One of the first films in this vein, David Butler's Playmates (1941), demonstrates this dynamic at work. In this case, the cultural odd couple was popular (white) bandleader Kay Kyser and John Barrymore, the American Shakespearean who had triumphed in the 1920s but who was by this point declining into alcoholism and personal scandal. The film's plot turns on Shakespeare's uncommerciality. Otherwise unemployable, Barrymore (playing himself) agrees to appear in a Shakespearean show for a radio executive's blueblood wife. For publicity reasons, the revue includes the homespun Kyser, and Barrymore is enlisted to teach him how to perform Shakespeare, a prospect he resolves to sabotage. Throughout, the film pits the elitist Barrymore and his beloved Bard against the corny, but sincere Kyser and his swing music. Over and over again, Kyser demonstrates that he is, simply, incapable of mastering "authentic" Shakespearean performance, even though a romantic subplot illustrates the (supposed) utility of high cultural savoir-faire in the seduction of Ginny Simms, singer for Kyser's band. With fascinating ambivalence, the film's finale addresses the crucial question of transposing Shakespeare into the popular idiom of swing. After silencing Barrymore with alum in his throat spray bottle, Kyser and his band present their own musical adaptation of Romeo and Juliet. It opens with Ish Kabibble, the band's resident idiot, reciting the prologue and homing in on the difficulty of Shakespearean language. "It sounds like English," he observes, "but I know it ain't." As if in answer, Kyser, dressed as Shakespeare himself, bursts through the giant pages Kabibble has been reading and offers to do Shakespeare "in the modern way." What we get is the tale of swing musician Romeo Smith and opera singer Juliet Jones, with Juliet's father, a devotee of classical music, as the obstacle to their romance. Juliet's father soon changes his tune when he learns that Romeo has a lucrative contract as a bandleader. With the prospect of a rich son, a Romeo who brings the benefits of a Paris, he blesses the match and even vows to join the band, as Shakespearean characters dance to the swinging reprise:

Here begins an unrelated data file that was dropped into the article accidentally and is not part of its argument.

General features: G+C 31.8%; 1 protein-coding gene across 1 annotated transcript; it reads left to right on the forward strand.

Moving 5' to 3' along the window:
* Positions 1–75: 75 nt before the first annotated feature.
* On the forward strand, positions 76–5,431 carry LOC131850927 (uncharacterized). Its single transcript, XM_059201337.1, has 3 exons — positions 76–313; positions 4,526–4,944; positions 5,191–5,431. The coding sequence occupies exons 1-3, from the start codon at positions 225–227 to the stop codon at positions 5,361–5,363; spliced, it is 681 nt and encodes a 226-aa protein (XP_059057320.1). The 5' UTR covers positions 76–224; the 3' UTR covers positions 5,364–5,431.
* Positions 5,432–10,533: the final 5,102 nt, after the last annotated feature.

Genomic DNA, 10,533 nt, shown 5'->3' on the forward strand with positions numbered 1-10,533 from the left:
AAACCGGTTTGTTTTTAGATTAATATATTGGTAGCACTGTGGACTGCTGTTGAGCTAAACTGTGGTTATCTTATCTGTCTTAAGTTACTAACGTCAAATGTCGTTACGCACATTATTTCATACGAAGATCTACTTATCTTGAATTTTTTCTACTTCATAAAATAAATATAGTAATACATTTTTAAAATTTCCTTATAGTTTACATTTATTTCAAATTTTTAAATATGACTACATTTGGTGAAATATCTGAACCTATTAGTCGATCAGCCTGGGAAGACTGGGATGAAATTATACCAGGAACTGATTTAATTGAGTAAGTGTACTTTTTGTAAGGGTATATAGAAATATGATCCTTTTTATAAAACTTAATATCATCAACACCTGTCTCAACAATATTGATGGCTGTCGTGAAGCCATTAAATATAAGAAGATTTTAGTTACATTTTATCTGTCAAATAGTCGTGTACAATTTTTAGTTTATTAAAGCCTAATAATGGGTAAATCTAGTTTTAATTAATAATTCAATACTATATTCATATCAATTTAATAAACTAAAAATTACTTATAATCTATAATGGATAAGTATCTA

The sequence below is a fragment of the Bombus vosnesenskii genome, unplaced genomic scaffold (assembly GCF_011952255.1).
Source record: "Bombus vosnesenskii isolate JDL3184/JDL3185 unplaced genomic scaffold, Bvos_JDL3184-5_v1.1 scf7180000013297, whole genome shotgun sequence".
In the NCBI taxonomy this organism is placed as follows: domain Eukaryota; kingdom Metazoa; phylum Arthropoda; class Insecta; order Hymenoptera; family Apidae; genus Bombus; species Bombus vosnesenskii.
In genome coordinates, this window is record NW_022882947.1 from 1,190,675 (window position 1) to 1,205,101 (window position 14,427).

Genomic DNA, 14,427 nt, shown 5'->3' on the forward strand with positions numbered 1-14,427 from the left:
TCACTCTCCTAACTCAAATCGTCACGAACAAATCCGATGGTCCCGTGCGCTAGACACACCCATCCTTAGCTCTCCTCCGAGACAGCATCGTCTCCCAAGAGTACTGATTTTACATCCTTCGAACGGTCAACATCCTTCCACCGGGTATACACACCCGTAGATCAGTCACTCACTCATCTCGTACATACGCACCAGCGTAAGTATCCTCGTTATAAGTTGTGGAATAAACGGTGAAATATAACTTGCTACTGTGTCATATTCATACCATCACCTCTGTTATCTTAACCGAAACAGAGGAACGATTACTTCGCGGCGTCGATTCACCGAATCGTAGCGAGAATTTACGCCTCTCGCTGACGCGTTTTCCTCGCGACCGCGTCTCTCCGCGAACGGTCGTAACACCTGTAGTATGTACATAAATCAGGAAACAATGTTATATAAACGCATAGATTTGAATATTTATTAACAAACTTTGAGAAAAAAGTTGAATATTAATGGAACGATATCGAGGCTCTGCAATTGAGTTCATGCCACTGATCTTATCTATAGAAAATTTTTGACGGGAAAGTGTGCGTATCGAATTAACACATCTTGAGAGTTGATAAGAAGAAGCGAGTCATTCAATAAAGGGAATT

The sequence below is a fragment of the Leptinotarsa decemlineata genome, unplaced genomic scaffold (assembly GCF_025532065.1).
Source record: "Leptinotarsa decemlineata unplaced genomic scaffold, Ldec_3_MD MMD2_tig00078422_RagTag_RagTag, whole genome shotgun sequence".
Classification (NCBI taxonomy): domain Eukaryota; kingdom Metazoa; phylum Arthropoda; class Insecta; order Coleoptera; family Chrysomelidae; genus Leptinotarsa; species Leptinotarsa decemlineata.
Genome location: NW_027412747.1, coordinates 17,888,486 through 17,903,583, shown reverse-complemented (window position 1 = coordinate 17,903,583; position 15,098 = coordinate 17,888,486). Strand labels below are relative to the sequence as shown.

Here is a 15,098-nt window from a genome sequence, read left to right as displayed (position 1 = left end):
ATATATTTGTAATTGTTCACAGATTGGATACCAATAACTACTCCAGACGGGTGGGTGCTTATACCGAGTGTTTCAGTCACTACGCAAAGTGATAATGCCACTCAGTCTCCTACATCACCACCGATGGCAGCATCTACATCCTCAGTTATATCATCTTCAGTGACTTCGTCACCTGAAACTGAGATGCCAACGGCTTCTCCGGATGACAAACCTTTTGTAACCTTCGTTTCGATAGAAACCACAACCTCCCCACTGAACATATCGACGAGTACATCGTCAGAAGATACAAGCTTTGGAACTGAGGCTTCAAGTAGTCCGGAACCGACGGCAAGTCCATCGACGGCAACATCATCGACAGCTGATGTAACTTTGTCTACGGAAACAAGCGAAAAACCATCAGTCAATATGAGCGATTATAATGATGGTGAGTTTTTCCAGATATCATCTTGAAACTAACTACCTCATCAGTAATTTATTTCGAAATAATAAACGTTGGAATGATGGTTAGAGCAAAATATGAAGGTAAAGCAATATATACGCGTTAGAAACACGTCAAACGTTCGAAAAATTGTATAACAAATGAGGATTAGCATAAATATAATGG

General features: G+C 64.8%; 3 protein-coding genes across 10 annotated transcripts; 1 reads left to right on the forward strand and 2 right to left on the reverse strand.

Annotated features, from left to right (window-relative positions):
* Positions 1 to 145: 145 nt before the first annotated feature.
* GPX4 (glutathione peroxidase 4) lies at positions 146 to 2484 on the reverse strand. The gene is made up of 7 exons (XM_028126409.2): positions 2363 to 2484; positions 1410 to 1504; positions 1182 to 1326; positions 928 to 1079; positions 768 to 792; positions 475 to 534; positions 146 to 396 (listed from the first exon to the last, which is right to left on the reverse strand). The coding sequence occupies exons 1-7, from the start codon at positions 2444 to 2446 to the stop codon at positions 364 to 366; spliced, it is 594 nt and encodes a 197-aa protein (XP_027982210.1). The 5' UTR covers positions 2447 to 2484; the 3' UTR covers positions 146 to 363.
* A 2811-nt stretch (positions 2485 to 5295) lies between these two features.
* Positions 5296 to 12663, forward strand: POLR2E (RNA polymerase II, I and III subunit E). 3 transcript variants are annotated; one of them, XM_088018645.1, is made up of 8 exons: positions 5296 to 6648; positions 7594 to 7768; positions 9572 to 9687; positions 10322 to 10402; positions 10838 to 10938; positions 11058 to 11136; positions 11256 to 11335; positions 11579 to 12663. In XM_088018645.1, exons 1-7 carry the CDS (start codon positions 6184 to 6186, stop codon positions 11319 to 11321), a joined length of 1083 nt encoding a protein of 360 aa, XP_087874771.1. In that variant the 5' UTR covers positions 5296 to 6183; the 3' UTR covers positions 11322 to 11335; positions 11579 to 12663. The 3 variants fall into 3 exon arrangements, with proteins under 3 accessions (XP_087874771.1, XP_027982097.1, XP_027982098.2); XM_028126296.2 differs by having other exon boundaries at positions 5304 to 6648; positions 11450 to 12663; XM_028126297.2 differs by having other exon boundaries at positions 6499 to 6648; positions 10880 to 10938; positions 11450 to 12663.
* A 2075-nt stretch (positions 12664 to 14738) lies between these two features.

Cheek to cheek